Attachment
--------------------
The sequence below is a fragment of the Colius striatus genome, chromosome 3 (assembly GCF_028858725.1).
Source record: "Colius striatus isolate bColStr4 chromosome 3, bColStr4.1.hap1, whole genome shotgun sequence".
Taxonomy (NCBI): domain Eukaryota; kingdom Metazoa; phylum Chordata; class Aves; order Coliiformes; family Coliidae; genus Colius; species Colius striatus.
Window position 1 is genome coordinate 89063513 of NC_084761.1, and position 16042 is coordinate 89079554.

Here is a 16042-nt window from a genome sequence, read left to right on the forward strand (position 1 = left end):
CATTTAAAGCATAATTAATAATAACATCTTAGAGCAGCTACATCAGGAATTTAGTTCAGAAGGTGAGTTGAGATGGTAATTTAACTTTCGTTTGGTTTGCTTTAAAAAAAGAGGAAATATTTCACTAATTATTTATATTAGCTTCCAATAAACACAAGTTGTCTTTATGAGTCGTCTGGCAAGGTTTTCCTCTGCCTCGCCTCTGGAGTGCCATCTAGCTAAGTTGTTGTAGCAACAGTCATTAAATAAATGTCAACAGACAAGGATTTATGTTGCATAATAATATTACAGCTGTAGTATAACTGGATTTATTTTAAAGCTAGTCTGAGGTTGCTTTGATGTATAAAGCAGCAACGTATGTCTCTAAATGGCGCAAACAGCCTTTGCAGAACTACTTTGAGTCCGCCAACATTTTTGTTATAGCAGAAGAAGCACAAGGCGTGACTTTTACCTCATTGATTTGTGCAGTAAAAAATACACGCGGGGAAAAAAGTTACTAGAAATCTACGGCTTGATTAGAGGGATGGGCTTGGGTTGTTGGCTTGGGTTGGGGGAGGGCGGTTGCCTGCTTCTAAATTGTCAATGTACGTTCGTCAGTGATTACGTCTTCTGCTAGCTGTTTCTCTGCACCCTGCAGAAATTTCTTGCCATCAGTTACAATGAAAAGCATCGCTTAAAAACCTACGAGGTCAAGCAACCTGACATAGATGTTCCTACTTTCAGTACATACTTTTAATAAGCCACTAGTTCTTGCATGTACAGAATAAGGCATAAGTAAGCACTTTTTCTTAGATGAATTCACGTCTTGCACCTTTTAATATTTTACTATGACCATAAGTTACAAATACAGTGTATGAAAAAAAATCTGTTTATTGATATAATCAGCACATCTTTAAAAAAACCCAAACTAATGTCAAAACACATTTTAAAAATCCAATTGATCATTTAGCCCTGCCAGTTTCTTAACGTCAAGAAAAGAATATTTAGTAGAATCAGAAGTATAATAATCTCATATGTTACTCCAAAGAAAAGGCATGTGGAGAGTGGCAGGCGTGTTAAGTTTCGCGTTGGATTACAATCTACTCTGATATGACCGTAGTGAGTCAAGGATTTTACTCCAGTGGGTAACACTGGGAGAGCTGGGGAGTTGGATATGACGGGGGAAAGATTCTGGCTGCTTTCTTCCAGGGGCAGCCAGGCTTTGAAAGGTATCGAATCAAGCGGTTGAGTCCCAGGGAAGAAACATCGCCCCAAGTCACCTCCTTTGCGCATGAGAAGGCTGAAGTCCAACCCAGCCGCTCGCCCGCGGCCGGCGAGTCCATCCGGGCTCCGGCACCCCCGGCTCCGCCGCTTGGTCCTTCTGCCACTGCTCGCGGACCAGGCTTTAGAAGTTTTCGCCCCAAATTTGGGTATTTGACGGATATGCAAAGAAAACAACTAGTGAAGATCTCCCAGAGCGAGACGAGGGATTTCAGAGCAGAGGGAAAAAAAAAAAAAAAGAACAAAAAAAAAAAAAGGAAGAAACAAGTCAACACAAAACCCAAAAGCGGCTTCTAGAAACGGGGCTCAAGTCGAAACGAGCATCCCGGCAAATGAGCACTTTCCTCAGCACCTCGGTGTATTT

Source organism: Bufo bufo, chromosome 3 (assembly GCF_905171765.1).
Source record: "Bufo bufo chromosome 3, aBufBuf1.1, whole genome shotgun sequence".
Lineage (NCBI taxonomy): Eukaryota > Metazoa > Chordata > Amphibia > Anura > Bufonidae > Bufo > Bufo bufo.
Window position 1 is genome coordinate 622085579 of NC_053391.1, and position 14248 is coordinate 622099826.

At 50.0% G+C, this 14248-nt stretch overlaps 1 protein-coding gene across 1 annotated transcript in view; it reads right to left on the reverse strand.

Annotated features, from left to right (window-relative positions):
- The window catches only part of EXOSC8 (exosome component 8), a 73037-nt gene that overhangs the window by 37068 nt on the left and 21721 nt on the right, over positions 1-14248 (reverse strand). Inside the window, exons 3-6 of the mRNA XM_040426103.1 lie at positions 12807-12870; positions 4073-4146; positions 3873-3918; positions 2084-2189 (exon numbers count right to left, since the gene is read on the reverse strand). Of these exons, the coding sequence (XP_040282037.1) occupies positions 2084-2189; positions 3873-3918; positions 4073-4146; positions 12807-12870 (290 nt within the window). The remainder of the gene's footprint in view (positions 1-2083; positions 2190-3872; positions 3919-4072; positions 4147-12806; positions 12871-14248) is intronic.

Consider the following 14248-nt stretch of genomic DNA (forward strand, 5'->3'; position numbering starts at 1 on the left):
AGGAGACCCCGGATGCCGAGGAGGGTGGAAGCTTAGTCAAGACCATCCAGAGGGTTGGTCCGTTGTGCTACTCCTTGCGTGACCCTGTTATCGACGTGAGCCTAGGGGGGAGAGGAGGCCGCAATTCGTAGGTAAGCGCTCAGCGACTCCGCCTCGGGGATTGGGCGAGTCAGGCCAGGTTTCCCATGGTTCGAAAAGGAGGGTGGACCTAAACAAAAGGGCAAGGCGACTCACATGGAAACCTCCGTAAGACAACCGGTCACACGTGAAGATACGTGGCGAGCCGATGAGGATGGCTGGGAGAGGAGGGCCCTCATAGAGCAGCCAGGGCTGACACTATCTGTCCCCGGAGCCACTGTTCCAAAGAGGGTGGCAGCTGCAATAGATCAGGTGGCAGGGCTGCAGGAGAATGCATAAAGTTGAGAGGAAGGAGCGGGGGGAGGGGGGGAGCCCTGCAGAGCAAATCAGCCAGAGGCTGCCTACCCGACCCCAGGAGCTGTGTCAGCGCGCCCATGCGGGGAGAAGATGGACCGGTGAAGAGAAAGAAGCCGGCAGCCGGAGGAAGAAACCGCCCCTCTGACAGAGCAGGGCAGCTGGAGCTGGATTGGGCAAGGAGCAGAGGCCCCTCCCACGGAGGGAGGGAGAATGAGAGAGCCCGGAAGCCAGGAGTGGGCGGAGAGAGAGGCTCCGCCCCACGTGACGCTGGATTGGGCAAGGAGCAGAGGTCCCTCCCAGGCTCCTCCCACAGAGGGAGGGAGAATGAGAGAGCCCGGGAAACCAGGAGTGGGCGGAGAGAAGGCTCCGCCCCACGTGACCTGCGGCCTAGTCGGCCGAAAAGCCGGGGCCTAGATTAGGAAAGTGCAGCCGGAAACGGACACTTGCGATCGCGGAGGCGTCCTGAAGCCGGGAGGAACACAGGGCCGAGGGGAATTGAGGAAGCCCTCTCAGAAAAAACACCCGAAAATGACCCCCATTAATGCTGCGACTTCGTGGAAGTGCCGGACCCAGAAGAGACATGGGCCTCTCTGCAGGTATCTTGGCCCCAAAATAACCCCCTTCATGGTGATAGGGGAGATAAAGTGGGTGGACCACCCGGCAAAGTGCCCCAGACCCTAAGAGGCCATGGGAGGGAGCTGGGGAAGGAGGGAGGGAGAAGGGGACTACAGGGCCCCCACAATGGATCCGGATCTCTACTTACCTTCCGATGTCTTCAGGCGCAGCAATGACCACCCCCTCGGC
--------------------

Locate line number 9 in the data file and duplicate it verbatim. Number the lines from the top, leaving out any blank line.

Lineage (NCBI taxonomy): Eukaryota > Metazoa > Chordata > Amphibia > Anura > Bufonidae > Bufo > Bufo bufo.